XIAMEN: Putting the Doklam incident firmly behind, India and China have decided to steer their relationship on “an upward trajectory” by enhancing mutual trust and widening the arc of convergence.
Don’t look back, look forward to a brighter shared future – this was the big message coming out from wide-ranging talks between India’s Prime Minister Narendra Modi and Chinese President Xi Jinping in Xiamen. The first talks between the two leaders, after the Doklam incident threatened to derail relations and plunge the two Asian giants into a military conflict, lasted for over an hour. The talks firmed up a new big-picture understanding to start anew by managing their differences with mutual respect and sensitivity.
“It was a forward-looking approach. The discussions were constructive and forward-looking – where the relationship is going and will be going,” India’s Foreign Secretary S. Jaishhankar told Indian journalists at Wyndham Grand hotel.
The Modi-Xi meeting reaffirmed “the Astana understanding” and underscored the shared understanding about not allowing differences to become disputes, said Dr Jaishankar.
President Xi stressed that the two countries should pursue “healthy, stable bilateral ties,” reported Chinese state media.
Enhancing Mutual Trust
Looking ahead, both sides will focus on “enhancing mutual trust” and interaction between their defence and security personnel to prevent recurrence of Doklam-like incidents. A new mechanism between border personnel of the two sides is expected to be set up in the coming days. India’s top diplomat also underlined that there was a clear acknowledgement by both sides that maintaining peace and tranquillity in border areas will continue to be critical to the future of this crucial relationship.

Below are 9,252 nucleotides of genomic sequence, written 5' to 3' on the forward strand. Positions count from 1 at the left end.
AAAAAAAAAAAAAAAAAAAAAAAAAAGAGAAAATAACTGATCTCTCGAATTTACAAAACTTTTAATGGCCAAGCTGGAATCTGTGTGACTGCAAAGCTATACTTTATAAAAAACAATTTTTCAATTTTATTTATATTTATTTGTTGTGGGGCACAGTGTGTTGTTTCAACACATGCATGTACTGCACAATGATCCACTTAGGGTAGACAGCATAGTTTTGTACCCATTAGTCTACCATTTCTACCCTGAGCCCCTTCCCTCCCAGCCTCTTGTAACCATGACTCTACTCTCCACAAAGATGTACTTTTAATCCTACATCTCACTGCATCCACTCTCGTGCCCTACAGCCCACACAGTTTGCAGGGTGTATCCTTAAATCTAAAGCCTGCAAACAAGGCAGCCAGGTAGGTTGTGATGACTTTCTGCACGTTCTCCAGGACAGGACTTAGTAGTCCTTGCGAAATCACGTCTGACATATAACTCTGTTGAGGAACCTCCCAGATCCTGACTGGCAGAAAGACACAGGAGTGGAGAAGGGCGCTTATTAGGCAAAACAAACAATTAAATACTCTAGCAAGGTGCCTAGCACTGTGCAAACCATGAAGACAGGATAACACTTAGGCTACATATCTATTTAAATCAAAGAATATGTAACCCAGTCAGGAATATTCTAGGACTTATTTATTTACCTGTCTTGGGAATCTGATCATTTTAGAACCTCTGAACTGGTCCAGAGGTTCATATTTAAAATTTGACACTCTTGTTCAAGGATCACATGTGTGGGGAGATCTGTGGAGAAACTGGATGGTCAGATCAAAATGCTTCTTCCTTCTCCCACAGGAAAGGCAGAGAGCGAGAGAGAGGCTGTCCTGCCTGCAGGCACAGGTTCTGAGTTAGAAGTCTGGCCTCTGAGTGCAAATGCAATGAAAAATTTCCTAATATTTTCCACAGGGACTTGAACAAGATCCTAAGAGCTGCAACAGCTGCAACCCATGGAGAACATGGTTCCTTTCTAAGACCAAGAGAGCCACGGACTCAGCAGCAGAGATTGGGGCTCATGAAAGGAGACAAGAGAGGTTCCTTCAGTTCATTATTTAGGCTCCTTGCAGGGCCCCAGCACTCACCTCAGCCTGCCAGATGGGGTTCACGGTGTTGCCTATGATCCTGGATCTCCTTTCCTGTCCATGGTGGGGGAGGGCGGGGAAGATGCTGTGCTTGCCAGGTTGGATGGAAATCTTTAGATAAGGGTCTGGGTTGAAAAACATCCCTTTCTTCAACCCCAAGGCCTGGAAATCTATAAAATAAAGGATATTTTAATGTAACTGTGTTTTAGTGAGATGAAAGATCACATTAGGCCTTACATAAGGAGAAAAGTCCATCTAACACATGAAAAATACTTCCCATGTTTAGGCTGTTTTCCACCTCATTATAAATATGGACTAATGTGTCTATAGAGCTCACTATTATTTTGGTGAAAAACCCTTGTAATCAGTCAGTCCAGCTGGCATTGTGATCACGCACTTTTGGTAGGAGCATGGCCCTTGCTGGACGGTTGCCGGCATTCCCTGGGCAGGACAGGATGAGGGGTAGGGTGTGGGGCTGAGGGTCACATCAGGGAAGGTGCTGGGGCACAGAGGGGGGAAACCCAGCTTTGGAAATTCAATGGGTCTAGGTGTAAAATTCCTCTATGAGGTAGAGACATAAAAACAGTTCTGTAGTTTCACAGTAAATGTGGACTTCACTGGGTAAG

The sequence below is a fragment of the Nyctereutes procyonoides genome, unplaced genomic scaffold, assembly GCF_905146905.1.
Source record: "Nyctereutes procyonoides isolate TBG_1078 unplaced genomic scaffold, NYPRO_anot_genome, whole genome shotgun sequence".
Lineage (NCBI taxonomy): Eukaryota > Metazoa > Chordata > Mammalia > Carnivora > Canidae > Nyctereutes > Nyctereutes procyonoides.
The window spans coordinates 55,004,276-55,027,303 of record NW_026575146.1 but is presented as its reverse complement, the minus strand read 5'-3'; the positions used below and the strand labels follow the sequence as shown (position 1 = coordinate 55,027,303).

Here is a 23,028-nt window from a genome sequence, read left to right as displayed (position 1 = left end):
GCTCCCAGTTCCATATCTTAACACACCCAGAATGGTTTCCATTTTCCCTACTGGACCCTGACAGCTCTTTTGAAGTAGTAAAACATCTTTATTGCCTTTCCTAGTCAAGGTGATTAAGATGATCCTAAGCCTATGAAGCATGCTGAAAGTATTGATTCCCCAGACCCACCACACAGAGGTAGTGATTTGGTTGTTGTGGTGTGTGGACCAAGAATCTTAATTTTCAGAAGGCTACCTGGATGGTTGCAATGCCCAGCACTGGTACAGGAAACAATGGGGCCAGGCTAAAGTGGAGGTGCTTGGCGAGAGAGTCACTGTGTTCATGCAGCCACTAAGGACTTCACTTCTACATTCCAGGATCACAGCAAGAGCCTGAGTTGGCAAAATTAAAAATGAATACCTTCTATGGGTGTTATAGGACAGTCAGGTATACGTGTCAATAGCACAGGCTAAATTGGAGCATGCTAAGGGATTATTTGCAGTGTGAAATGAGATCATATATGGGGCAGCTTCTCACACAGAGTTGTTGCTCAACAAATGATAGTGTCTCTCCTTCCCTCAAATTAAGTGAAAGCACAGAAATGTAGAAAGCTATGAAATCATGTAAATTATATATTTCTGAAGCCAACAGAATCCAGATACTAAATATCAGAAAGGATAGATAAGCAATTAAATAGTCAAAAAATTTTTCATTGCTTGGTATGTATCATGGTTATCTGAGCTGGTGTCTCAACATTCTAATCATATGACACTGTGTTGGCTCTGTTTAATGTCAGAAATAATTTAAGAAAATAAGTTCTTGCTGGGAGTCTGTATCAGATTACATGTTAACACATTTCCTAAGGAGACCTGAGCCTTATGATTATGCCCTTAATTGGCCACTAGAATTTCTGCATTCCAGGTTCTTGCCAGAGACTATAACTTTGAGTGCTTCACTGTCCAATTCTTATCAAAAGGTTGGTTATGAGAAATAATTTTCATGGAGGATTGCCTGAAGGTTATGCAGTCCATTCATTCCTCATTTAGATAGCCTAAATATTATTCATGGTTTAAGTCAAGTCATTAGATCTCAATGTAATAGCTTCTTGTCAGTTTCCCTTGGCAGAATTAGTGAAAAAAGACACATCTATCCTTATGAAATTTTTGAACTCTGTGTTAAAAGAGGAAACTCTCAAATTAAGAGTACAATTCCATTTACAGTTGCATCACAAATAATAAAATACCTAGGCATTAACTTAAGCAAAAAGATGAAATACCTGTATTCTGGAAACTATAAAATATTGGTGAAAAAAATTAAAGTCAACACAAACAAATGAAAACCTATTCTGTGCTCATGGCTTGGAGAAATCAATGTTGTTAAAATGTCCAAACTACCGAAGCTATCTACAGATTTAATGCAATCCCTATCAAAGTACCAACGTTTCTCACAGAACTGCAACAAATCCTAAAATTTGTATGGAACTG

In essence, what emerged from the Xiamen meeting between PM Modi and President Xi was a joint understanding and resolve on how to take this relationship forward.
“There was a strong reaffirmation by both leaders on how to take the relationship forward. It was not a backward looking, but a forward looking conversation,” said Dr Jaishankar. These remarks clearly indicate that India and China have taken a considered decision to put a closure to the tension-ridden Doklam incident and move ahead on those areas, especially economic and infrastructure related, where there is enormous potential for enhancing win-win partnership.
The post-Doklam entente between India and China was more than evident in key outcomes of the 9th BRICS summit, including a robust joint declaration on counter-terrorism. Obliquely backing India’s concerns over cross-border terror, the Xiamen Declaration named for the first time Pakistan-based virulently anti-India terror groups, including Lashkar-e-Taiba, Jaish e-Mohamed JeM and Haqqani Network. “We deplore all terrorist attacks worldwide, including attacks in BRICS countries, and condemn terrorism in all its forms and manifestations wherever committed and by whomsoever and stress that there can be no justification whatsoever for any act of terrorism,” the Xiamen Declaration said.
Despite tensions engendered by the Doklam standoff between Indian and Chinese troops that lasted for over two months, the two Asian powers collaborated closely in bolstering the BRICS and aligned closely on issues such as reforming global governance architecture and enhancing intra-BRICS economic cooperation to spur global economic recovery. “There was a sense of mutual support among BRICS,” said Dr Jaishankar.
- Manish Chand is Founder-CEO and Editor-in-Chief of India Writes Network (www.indiawrites.org) and India and World, a pioneering magazine focused on international affairs. He is CEO/Director of TGII Media Private Limited, an India-based media, publishing, research and consultancy company.
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